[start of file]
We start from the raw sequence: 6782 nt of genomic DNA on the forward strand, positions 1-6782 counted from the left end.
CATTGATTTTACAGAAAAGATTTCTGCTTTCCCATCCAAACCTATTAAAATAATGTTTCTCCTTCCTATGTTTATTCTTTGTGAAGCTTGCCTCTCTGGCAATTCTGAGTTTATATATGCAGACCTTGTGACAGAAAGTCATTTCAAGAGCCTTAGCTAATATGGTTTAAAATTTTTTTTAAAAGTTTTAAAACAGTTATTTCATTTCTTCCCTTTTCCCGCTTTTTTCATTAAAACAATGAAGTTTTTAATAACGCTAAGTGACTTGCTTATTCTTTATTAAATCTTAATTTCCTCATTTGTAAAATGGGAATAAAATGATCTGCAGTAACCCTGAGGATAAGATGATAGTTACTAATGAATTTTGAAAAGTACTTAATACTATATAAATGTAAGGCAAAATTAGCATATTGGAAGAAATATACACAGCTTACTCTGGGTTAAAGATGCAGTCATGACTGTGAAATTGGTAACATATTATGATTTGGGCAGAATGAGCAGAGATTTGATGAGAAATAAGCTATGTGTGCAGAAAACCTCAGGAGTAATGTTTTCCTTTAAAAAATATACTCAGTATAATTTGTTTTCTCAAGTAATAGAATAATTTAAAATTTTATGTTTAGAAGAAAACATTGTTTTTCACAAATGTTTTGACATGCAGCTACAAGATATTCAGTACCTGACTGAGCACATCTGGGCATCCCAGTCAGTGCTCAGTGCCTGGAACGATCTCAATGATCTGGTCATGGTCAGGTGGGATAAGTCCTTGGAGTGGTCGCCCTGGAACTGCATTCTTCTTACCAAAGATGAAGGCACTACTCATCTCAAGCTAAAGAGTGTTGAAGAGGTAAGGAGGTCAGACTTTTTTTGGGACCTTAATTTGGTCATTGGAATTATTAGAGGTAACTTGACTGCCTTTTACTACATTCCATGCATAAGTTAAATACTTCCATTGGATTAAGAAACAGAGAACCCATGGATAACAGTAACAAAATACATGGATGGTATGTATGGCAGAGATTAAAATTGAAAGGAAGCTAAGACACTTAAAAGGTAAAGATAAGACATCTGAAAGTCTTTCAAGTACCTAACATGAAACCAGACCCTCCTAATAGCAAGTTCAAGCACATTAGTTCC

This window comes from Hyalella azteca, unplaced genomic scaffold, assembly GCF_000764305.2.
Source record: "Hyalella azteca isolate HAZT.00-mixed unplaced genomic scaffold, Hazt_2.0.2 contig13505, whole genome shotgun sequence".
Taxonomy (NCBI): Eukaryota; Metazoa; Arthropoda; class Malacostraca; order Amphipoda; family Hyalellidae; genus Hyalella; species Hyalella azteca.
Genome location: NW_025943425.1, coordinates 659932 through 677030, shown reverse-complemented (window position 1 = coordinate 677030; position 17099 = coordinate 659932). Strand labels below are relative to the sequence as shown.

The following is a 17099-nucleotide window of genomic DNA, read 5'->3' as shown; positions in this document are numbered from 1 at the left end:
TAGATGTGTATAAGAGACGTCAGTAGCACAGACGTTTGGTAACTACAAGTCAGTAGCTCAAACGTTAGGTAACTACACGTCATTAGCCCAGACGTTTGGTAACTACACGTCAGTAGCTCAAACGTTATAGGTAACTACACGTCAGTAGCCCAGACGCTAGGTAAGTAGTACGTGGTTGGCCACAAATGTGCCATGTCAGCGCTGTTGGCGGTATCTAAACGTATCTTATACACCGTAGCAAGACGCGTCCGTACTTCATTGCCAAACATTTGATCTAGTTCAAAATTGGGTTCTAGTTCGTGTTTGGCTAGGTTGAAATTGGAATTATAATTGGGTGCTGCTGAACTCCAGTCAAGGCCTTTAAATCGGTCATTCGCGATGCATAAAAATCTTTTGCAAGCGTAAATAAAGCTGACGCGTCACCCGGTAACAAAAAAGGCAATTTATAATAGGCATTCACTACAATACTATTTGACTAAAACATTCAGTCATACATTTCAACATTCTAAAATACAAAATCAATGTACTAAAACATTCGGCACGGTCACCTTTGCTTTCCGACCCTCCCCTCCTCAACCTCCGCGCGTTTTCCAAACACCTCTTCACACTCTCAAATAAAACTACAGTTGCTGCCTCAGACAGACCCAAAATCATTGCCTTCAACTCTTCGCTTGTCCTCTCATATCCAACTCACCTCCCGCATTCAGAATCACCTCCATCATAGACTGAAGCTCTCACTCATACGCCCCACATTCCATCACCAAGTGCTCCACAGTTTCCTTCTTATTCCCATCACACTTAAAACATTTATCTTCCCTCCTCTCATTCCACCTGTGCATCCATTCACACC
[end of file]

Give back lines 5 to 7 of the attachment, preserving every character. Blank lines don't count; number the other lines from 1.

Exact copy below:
Taxonomy (NCBI): Eukaryota; Metazoa; Arthropoda; class Malacostraca; order Amphipoda; family Hyalellidae; genus Hyalella; species Hyalella azteca.
Genome location: NW_025943425.1, coordinates 659932 through 677030, shown reverse-complemented (window position 1 = coordinate 677030; position 17099 = coordinate 659932). Strand labels below are relative to the sequence as shown.

The following is a 17099-nucleotide window of genomic DNA, read 5'->3' as shown; positions in this document are numbered from 1 at the left end: